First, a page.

Paula Burkes
Business Reporter

A 1981 journalism graduate of Oklahoma State University, Paula Burkes
has more than 30 years experience writing and editing award-winning material for newspapers and healthcare, educational and telecommunications institutions in Tulsa, Oklahoma City and Boston. Since February 2001, she’s worked as a business writer for The Oklahoman state newspaper, specializing in personal finance and workplace enterprise stories that have far-reaching effects for readers’ lives. Paula and her teenage daughter, Jessica, live in Edmond, Okla.

  • Q&A with Sasha Beling

    BY PAULA BURKES | Updated: Sat, Oct 24, 2015

    Sasha Beling, an intellectual property attorney with McAfee & Taft, discusses new Food and Drug Administration rule concerning restaurant menu labeling and what it means.

  • Q&A with Gaylan R. Towle of Dolese

    BY PAULA BURKES | Updated: Thu, Oct 22, 2015

    Dolese vehicle cameras improve training, safety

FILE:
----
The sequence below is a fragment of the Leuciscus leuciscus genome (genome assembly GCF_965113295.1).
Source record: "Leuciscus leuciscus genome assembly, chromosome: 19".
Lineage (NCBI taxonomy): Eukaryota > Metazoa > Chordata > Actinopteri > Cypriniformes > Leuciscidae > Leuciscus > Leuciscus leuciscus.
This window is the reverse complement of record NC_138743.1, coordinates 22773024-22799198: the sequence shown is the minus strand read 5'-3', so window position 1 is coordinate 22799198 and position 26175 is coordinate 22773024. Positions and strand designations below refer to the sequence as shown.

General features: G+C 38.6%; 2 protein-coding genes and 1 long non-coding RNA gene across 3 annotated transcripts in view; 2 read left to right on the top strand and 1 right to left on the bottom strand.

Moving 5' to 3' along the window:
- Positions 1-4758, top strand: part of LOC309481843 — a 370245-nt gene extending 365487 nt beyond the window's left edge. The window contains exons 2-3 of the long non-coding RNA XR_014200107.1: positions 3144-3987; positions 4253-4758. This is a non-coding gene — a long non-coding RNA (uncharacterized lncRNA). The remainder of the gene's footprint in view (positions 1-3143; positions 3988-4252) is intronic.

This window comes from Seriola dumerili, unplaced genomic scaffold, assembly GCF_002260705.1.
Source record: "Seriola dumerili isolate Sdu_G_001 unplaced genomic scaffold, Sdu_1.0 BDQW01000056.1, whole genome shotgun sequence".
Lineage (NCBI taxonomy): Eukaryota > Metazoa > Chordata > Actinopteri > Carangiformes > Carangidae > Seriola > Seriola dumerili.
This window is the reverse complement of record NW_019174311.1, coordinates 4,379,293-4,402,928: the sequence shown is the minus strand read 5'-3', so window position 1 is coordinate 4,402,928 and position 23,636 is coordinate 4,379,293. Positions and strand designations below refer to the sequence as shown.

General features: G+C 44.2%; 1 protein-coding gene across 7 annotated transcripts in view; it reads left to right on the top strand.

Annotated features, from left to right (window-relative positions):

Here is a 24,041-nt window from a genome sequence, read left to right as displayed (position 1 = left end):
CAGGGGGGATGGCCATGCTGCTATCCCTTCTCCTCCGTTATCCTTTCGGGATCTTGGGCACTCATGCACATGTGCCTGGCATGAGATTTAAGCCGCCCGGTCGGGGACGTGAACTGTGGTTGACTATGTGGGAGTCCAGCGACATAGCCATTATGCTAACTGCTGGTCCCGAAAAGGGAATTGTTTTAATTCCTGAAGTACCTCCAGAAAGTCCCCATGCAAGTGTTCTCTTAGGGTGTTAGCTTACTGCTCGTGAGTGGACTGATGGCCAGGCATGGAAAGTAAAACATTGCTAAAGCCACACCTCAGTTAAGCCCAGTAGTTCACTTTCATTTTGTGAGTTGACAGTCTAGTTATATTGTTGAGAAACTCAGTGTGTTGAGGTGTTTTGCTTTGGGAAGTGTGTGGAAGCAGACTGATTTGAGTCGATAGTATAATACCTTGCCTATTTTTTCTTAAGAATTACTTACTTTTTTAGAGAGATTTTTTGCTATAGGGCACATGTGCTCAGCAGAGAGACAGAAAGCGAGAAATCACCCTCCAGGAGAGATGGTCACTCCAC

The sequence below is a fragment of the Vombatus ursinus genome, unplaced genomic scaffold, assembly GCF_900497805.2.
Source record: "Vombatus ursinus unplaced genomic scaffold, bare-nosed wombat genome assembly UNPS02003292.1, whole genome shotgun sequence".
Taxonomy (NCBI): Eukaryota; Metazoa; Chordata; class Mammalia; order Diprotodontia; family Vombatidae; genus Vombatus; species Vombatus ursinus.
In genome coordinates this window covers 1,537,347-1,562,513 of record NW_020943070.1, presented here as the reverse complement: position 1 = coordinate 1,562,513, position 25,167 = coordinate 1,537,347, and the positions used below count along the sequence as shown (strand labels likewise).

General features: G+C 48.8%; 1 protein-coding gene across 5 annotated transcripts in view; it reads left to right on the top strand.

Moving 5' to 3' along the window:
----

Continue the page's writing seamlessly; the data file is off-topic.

• Business Q&A with Jennifer Anderson

    BY PAULA BURKES | Updated: Wed, Oct 21, 2015

    Express Employment Professionals' Jennifer Anderson answers questions about the company's Job Genius program.

  • Sick, or just sick of work?

    By Paula Burkes Business Writer | Published: Tue, Oct 20, 2015

    In the past year, 38 percent of U.S. employees have called into work sick when they weren’t, up from 28 percent last year.

  • Q&A with Leonard Court

    BY PAULA BURKES | Updated: Tue, Oct 20, 2015

    The Wage and Hour Division of the U.S. Department of Labor is increasing the total of investigations it is conducting. Certain industries, notably the energy industry, are being targeted in addition to the investigations that result from complaints by employees.